Thursday, March 06, 2008

an Obama plug (and why).

alright. it's now the day after the day after (you can quit blaming me for Ohio). my Facebook + Google status are back to normal. who knew that (1) not updating it [as] frequently, and (2) changing it to something ambiguous + depressing would draw such a crowd response. now if only you losers (not you Mom, i love you) would actually READ my blog , that would be GREAT. i know who you are. Google Analytics is mad scary.

ANYHOW. the other day my longtime-ago roommate John, emailed me, asking me to check out his recently resurrected blog + share my thoughts on a very recent post (I voted for Ron Paul. Now what?).

the gist: he was a Ron Paul supporter. Ron Paul's now out of the race. he's torn between Obama + McCain. McCain speaks more to his politics (which i'm assuming are fiscally conservative republican), but Obama has him inspired. what to do?

i was initially going to just write a few quick snarky (smarmy?) points and get out, but it turned out to be more just me getting out what i've been thinking politically these past few weeks (why i really want Obama to win the nomination, and ultimately, the general election). i thought it was a pretty good rant, so i'm sharing it below for everyone in the raman-verse (to be clear, there is little to NO mention of Hillary in this post...we'll save that one for later). i would love to use this to incite a conversation, so please respond (via comments or directly to me) this post:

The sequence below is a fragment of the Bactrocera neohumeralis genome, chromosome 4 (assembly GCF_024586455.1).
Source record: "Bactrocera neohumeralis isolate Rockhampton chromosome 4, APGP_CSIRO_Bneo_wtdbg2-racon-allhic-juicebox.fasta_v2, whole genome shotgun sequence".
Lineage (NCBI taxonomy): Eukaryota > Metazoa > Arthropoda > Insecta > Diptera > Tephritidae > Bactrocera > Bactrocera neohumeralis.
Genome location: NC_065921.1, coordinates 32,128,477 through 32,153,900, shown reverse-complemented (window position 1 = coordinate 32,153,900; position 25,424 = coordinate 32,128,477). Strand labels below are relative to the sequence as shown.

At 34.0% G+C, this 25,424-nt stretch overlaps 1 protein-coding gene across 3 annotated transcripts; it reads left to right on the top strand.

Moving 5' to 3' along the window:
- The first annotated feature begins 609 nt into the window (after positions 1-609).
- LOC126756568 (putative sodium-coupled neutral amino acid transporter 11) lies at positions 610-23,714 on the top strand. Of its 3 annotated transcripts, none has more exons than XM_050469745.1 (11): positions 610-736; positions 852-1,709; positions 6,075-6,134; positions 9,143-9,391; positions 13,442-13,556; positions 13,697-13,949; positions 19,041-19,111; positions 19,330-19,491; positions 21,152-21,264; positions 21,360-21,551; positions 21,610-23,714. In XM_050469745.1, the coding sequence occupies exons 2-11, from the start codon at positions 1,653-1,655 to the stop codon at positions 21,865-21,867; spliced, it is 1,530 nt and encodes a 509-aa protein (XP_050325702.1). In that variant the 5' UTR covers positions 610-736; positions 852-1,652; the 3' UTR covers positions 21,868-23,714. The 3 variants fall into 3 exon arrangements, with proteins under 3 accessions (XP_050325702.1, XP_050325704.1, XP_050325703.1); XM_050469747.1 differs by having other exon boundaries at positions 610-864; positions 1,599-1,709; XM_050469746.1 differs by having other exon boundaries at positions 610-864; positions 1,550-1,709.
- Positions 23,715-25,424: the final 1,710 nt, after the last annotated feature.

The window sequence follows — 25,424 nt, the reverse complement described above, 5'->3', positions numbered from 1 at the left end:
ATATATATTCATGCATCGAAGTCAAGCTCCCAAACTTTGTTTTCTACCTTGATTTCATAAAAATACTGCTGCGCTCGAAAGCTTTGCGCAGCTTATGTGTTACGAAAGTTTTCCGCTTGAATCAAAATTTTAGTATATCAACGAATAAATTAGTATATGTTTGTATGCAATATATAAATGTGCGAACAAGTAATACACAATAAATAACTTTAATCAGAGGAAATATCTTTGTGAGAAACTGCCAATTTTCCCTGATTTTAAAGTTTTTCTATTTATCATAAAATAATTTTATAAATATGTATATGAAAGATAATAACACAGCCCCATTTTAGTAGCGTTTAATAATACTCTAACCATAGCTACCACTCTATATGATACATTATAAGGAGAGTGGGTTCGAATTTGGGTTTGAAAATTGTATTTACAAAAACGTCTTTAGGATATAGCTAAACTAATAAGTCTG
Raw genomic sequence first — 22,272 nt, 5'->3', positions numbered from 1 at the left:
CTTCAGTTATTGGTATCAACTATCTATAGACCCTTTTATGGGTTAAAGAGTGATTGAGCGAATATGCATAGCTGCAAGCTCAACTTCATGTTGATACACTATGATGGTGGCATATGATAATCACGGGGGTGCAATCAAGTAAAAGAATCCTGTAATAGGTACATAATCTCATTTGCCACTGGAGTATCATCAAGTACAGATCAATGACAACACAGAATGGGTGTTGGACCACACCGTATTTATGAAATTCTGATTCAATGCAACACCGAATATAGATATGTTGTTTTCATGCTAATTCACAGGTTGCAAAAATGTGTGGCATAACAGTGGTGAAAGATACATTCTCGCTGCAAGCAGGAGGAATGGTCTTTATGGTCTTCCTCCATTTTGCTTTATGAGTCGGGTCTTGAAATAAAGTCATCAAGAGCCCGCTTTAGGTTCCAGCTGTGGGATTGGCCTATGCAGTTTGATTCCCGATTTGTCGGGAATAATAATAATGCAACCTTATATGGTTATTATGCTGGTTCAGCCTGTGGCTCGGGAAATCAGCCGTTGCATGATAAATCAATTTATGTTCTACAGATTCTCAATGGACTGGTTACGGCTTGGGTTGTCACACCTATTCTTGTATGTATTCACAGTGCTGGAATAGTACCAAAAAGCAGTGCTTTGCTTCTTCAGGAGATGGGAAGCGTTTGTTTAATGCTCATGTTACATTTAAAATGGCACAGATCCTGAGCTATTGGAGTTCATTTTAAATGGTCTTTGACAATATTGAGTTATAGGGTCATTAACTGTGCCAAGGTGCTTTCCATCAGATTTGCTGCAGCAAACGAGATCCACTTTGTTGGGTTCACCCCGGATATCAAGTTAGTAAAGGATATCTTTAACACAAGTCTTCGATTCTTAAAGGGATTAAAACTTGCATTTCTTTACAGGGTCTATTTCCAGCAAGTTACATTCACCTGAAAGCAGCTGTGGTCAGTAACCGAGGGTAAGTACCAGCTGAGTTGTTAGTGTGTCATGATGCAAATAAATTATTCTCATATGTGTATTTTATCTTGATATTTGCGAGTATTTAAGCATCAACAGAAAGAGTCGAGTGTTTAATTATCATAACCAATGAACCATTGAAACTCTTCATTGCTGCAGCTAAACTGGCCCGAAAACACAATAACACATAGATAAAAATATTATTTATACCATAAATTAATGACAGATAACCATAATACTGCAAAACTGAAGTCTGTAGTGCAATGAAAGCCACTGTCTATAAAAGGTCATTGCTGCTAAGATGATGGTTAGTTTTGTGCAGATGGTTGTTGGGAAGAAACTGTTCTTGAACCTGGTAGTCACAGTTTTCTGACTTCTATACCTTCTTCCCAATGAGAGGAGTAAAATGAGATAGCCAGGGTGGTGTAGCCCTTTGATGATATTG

the way our democracy was constructed (pluralistic) is a “winner take all system,” which effectively means it can only support 2 parties. while Ron Paul ran for president as a Republican, he honestly felt more like a Libertarian (individual liberties are maximized by small government, which, in turn, means minimal taxes). all that being said, the only value of an outlier candidate (such as Ron Paul or Ralph Nader, the latter of whom i voted for in 2000, sorry!) is to force issues to be discussed by the front runners. so what are the issues you cared about Ron Paul bringing to the table, and who best embodies them? honestly, that takes you to John McCain. but i’m now going to spend the rest of my column talking to why Obama is a better candidate than McCain :)

without bashing on the current president too much, it is clear that the executive branch has more overstepped its bounds in recent years. whoever takes over the mantle of the presidency needs to restore balance to our system. a president’s ability is to lead and influence, but not to take direct actions, or interpret the law to his/her whim/convenience. most of this influence is put forth on the legislative branch, but one should not forget the international community (”speak softly and carry a big stick”), as well as the citizenry (which has become increasingly apathetic about politics over the years).

so you need someone who, in a worst case scenario, can convince an opposition party legislature to enact policy in line with his/her ideals. but also build global consensus (in a very hostile anti-American imperialism world), and inspire an ambivalent populace.

as far as legislative influence is concerned, both McCain + Obama are both well suited to do this, given their ability to "reach across the aisle.” to me, the biggest differences between the two are (1) age (some would cite this as “experience”), and (2) and inspirational quality.